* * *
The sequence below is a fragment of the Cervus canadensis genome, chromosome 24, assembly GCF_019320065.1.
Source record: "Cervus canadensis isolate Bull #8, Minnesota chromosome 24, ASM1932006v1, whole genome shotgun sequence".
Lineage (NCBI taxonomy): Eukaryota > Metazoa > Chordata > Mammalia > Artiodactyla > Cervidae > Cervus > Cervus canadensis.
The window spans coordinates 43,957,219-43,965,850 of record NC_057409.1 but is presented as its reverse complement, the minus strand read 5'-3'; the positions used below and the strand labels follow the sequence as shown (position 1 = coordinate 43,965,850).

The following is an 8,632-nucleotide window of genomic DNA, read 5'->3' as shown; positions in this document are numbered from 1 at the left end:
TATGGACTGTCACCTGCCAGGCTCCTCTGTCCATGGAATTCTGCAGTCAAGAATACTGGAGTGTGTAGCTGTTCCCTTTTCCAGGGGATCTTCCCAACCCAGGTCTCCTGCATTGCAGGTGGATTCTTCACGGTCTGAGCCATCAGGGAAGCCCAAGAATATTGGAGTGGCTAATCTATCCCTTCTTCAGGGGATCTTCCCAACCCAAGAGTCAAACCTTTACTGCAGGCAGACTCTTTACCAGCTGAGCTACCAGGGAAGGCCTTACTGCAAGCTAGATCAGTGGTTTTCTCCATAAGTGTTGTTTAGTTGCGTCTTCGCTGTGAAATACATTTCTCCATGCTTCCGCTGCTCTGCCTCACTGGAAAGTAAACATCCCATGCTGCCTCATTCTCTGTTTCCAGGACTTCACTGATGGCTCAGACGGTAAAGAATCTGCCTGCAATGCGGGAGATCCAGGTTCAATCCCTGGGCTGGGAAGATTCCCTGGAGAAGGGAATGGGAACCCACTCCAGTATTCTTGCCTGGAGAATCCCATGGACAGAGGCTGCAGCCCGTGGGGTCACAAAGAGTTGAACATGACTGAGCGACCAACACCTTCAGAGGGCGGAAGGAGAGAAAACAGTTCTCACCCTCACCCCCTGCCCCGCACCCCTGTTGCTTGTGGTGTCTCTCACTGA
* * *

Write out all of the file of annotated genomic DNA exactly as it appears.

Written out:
The sequence below is a fragment of the Cervus canadensis genome, chromosome 24, assembly GCF_019320065.1.
Source record: "Cervus canadensis isolate Bull #8, Minnesota chromosome 24, ASM1932006v1, whole genome shotgun sequence".
Lineage (NCBI taxonomy): Eukaryota > Metazoa > Chordata > Mammalia > Artiodactyla > Cervidae > Cervus > Cervus canadensis.
The window spans coordinates 43,957,219-43,965,850 of record NC_057409.1 but is presented as its reverse complement, the minus strand read 5'-3'; the positions used below and the strand labels follow the sequence as shown (position 1 = coordinate 43,965,850).

The following is an 8,632-nucleotide window of genomic DNA, read 5'->3' as shown; positions in this document are numbered from 1 at the left end:
TATGGACTGTCACCTGCCAGGCTCCTCTGTCCATGGAATTCTGCAGTCAAGAATACTGGAGTGTGTAGCTGTTCCCTTTTCCAGGGGATCTTCCCAACCCAGGTCTCCTGCATTGCAGGTGGATTCTTCACGGTCTGAGCCATCAGGGAAGCCCAAGAATATTGGAGTGGCTAATCTATCCCTTCTTCAGGGGATCTTCCCAACCCAAGAGTCAAACCTTTACTGCAGGCAGACTCTTTACCAGCTGAGCTACCAGGGAAGGCCTTACTGCAAGCTAGATCAGTGGTTTTCTCCATAAGTGTTGTTTAGTTGCGTCTTCGCTGTGAAATACATTTCTCCATGCTTCCGCTGCTCTGCCTCACTGGAAAGTAAACATCCCATGCTGCCTCATTCTCTGTTTCCAGGACTTCACTGATGGCTCAGACGGTAAAGAATCTGCCTGCAATGCGGGAGATCCAGGTTCAATCCCTGGGCTGGGAAGATTCCCTGGAGAAGGGAATGGGAACCCACTCCAGTATTCTTGCCTGGAGAATCCCATGGACAGAGGCTGCAGCCCGTGGGGTCACAAAGAGTTGAACATGACTGAGCGACCAACACCTTCAGAGGGCGGAAGGAGAGAAAACAGTTCTCACCCTCACCCCCTGCCCCGCACCCCTGTTGCTTGTGGTGTCTCTCACTGA